Foster Care Center Seeks to Reverse Health Damage in Kids
December 13, 2016 - NBC DFW
Doctors say parent neglect can change the DNA of a child and lead to long-term health effects, such as mental illness, as adults.
Doctors at Children's Health used the science to develop a new clinical model at the new Rees-Jones Center for Foster Care Excellence.
It is the state's first center dedicated to the advancement of health for children in foster care.
The population of foster care children can be considered especially vulnerable to mental health disorders.
Dr. Anu Partap, assistant professor of pediatrics at UT Southwestern Medical Center and director of the Rees-Jones Center for Foster Care Excellence at Children's Health, says the center is aimed at healing children from the day they enter the foster care program.
"If you've come into foster care, you've lived with circumstances that are going to affect your social and emotional health," Partap said.
She says parent neglect can lead to genetic changes in children.
"If that genetic code is changed because you're living with violence, you've been neglected, then that change to the genetic code for that receptor becomes permanent. That overdrive of stress hormones can lead to the onset of chronic conditions, including depression, anxiety, post-traumatic stress disorder," Partap said.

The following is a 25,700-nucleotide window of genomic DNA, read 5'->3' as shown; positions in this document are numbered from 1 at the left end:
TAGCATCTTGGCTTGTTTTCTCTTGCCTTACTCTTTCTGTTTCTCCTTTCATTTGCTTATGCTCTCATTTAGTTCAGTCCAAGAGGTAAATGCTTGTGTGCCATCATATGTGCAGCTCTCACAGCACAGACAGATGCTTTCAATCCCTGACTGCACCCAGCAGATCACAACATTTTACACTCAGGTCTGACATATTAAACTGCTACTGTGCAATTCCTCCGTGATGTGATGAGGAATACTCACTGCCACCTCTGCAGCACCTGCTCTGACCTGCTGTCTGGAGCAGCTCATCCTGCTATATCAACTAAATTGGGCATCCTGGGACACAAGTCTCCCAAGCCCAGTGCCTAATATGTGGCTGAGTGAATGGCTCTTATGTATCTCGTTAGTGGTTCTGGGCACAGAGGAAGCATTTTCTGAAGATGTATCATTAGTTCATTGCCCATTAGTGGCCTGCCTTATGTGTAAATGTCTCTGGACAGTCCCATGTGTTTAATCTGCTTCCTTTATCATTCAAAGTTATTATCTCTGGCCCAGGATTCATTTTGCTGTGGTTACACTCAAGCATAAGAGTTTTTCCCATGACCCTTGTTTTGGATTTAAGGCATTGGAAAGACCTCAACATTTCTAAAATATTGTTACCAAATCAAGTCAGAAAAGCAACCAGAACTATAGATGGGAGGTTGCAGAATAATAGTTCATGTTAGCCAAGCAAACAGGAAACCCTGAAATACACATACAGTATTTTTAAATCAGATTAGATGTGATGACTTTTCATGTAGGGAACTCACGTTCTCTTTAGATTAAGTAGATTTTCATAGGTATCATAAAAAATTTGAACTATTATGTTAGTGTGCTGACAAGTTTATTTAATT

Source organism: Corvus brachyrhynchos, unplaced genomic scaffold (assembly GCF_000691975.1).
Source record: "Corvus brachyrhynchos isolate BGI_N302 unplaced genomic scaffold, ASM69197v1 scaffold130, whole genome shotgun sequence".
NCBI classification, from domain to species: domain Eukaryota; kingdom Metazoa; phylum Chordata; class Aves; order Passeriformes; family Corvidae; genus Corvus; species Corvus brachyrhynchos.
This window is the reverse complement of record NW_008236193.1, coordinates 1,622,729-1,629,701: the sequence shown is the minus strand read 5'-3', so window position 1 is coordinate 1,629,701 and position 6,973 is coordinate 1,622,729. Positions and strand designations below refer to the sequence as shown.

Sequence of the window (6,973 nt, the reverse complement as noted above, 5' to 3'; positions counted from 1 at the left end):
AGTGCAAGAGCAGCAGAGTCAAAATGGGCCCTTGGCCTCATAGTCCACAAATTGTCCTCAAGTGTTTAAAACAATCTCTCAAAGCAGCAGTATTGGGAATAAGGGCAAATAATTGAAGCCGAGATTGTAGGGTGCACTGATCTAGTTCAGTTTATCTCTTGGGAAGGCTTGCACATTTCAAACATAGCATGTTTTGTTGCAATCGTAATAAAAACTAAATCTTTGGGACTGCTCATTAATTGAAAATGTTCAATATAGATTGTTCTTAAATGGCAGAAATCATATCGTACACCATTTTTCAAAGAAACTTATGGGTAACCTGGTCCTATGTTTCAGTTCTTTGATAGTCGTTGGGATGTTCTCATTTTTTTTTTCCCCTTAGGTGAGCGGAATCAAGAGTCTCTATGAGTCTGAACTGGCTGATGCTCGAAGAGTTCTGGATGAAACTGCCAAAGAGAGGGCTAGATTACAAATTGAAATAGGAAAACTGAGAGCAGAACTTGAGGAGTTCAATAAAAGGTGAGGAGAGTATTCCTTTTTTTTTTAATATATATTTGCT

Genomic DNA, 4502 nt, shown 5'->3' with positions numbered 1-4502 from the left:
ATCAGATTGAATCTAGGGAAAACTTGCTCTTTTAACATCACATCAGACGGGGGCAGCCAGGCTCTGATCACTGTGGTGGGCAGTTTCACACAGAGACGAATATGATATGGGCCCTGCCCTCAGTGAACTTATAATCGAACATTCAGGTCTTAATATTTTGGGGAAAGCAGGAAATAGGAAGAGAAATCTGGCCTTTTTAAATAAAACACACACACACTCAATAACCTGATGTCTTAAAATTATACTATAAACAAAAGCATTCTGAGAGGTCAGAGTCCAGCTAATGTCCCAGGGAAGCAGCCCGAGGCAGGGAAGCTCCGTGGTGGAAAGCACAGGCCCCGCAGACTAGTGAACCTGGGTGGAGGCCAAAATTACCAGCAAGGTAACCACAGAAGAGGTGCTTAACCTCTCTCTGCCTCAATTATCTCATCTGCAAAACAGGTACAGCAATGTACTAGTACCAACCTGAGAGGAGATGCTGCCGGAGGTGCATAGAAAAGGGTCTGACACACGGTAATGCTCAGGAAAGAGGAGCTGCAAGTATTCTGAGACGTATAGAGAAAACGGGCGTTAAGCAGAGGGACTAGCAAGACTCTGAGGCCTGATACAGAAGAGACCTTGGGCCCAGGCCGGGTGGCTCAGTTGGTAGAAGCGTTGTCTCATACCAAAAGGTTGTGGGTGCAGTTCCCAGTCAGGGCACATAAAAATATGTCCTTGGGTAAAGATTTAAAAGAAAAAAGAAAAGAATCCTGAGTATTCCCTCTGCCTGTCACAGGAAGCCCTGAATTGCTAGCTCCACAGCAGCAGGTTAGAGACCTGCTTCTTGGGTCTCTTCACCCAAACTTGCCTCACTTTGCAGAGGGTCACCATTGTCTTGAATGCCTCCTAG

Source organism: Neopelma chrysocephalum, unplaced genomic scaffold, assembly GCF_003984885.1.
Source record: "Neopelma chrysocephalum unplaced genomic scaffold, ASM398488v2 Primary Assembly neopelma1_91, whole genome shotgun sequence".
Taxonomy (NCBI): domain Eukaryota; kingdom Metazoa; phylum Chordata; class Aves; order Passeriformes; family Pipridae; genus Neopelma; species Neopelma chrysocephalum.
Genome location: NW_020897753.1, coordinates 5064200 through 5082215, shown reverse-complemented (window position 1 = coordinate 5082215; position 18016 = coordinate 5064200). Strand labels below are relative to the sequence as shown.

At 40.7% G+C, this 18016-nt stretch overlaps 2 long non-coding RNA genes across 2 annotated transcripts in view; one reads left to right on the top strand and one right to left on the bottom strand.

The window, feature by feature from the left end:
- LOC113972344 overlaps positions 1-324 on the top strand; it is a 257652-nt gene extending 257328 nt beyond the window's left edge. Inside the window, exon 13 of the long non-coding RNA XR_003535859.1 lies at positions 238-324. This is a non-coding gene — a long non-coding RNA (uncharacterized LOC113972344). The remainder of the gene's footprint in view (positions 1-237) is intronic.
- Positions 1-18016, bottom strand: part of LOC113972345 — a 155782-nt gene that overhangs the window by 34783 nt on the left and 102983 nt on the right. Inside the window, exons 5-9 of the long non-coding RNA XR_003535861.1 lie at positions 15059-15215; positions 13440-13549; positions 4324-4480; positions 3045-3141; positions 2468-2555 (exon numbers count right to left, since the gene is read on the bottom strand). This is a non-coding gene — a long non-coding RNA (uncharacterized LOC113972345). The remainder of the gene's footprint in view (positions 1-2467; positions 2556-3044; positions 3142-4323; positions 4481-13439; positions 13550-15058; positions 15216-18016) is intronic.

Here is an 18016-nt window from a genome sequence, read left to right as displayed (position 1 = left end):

"When they look at people who've hurt themselves or killed themselves, their brains are different in this particular region with these receptors. They grew up in a hurtful neglectful home," she added.
She says, however, the damage can be reversed with specialty care.
Melinda Nelson, of Rockwall, adopted two brothers who entered the foster care system from a difficult home situation.
"In our house, we can't read Three Little Pigs because the Big Bad Wolf comes and gets them and that sets off a trigger, so we just know what sets them off and try to live our lives that way," Nelson said.
The boys, ages now 10 and 8, suffered from post-traumatic stress and other issues, however, navigating "the system" to get them proper treatment was difficult, according to Nelson.
However, she found the help they needed at Children's Health foster care health clinic and says the boys are on the road to living happy, healthy lives.
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